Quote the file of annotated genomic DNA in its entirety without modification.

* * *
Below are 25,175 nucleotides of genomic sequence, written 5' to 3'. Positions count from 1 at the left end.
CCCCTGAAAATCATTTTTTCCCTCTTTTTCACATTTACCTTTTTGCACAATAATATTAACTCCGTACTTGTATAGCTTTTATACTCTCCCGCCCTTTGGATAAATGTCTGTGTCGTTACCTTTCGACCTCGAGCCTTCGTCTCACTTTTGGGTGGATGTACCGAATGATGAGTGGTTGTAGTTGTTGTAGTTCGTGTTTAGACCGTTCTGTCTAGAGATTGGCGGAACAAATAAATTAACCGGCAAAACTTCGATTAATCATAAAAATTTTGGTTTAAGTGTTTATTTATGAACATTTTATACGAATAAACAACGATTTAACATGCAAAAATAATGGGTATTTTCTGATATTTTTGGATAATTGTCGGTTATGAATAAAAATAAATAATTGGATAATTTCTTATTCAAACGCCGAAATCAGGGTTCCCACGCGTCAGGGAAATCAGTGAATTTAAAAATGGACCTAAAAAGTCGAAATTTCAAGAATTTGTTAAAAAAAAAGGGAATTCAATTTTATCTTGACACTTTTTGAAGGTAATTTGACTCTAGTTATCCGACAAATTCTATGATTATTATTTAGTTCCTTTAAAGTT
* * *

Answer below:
Below are 25,175 nucleotides of genomic sequence, written 5' to 3'. Positions count from 1 at the left end.
CCCCTGAAAATCATTTTTTCCCTCTTTTTCACATTTACCTTTTTGCACAATAATATTAACTCCGTACTTGTATAGCTTTTATACTCTCCCGCCCTTTGGATAAATGTCTGTGTCGTTACCTTTCGACCTCGAGCCTTCGTCTCACTTTTGGGTGGATGTACCGAATGATGAGTGGTTGTAGTTGTTGTAGTTCGTGTTTAGACCGTTCTGTCTAGAGATTGGCGGAACAAATAAATTAACCGGCAAAACTTCGATTAATCATAAAAATTTTGGTTTAAGTGTTTATTTATGAACATTTTATACGAATAAACAACGATTTAACATGCAAAAATAATGGGTATTTTCTGATATTTTTGGATAATTGTCGGTTATGAATAAAAATAAATAATTGGATAATTTCTTATTCAAACGCCGAAATCAGGGTTCCCACGCGTCAGGGAAATCAGTGAATTTAAAAATGGACCTAAAAAGTCGAAATTTCAAGAATTTGTTAAAAAAAAAGGGAATTCAATTTTATCTTGACACTTTTTGAAGGTAATTTGACTCTAGTTATCCGACAAATTCTATGATTATTATTTAGTTCCTTTAAAGTT